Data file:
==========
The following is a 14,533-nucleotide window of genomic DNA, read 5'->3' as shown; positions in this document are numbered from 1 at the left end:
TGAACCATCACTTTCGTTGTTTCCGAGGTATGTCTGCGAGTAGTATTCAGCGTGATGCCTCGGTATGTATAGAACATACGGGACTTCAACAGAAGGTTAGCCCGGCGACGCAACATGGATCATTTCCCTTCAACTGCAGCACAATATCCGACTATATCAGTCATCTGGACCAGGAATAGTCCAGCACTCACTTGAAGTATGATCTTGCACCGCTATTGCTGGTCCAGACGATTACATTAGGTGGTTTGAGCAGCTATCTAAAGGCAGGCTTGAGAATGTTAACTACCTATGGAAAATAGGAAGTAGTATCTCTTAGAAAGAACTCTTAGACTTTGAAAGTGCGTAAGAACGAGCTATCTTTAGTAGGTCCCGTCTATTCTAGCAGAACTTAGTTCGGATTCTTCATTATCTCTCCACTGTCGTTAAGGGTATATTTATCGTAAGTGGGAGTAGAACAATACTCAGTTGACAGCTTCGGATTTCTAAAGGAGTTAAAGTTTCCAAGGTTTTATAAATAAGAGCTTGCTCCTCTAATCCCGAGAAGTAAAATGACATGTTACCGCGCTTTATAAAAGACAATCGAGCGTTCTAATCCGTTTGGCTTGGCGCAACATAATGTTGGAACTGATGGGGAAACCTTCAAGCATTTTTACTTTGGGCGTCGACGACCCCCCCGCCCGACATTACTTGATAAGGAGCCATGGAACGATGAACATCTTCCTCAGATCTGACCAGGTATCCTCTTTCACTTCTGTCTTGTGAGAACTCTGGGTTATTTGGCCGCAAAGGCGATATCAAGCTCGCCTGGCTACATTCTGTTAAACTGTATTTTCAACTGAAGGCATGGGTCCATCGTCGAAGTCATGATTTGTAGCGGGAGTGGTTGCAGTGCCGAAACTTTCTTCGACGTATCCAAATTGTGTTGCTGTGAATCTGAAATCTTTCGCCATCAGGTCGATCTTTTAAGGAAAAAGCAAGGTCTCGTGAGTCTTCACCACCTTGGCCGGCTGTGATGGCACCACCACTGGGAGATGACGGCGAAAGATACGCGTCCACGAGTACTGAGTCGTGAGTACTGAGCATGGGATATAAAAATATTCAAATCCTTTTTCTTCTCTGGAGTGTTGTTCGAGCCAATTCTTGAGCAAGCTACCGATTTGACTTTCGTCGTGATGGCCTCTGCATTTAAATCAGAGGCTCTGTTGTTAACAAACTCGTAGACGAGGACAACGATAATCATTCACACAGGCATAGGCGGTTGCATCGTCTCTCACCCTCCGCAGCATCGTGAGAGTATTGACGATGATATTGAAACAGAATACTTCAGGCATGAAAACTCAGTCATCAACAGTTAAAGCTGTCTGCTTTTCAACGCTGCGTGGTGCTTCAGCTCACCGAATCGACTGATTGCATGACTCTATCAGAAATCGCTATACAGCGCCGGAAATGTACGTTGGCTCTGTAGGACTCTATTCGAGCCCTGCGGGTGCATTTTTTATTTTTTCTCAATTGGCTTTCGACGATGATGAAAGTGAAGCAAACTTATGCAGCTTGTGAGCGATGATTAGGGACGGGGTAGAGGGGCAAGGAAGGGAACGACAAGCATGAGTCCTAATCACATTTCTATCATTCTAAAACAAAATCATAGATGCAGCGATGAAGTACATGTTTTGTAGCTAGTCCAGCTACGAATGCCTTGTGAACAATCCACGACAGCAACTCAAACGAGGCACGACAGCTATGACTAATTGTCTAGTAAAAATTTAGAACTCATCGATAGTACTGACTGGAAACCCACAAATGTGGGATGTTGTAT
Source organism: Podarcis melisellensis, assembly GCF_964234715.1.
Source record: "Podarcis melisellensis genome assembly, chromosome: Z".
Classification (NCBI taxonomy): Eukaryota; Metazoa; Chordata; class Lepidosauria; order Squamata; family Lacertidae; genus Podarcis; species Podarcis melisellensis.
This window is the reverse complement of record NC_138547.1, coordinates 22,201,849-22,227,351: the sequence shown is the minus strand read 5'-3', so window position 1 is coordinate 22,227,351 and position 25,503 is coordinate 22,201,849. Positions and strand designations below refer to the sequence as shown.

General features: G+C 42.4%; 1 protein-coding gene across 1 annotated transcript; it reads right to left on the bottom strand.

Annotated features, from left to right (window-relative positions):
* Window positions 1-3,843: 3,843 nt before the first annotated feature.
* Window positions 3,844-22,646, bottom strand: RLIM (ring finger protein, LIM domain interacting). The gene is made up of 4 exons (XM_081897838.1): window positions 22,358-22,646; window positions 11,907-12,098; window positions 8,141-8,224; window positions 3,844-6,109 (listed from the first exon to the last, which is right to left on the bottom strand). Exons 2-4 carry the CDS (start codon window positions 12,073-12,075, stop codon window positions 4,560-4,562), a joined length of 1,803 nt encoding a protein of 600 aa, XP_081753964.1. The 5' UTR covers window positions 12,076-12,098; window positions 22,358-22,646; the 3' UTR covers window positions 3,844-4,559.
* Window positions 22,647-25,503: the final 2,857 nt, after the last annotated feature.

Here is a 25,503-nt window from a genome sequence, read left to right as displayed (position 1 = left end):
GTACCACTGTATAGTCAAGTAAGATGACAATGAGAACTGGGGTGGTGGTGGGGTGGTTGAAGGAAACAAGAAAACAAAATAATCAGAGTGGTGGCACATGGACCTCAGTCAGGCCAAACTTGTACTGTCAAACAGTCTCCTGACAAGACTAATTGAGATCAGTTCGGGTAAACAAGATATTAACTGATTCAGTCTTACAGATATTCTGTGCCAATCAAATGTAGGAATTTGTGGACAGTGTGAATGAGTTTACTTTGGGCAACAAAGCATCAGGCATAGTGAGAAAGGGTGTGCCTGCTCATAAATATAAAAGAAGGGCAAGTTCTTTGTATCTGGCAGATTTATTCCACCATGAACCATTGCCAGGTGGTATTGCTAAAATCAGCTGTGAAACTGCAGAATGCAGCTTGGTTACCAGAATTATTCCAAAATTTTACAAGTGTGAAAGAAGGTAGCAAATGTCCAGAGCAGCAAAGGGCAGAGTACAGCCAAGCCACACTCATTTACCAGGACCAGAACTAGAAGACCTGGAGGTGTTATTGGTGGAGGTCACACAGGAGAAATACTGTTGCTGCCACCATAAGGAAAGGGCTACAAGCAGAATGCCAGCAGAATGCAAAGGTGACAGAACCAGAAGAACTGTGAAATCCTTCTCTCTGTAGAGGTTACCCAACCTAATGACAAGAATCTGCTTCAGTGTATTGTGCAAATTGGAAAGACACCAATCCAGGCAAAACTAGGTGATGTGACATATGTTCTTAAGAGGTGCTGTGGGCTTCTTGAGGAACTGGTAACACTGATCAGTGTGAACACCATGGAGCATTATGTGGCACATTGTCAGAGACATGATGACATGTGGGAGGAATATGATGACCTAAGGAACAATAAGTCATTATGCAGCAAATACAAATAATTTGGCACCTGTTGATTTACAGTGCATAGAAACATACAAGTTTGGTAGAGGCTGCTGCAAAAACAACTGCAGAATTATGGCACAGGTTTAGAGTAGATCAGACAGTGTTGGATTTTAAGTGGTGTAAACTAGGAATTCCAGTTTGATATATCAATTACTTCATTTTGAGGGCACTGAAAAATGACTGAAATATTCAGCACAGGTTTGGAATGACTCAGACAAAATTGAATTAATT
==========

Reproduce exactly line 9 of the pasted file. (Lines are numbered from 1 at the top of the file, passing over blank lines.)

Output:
* Window positions 1-3,843: 3,843 nt before the first annotated feature.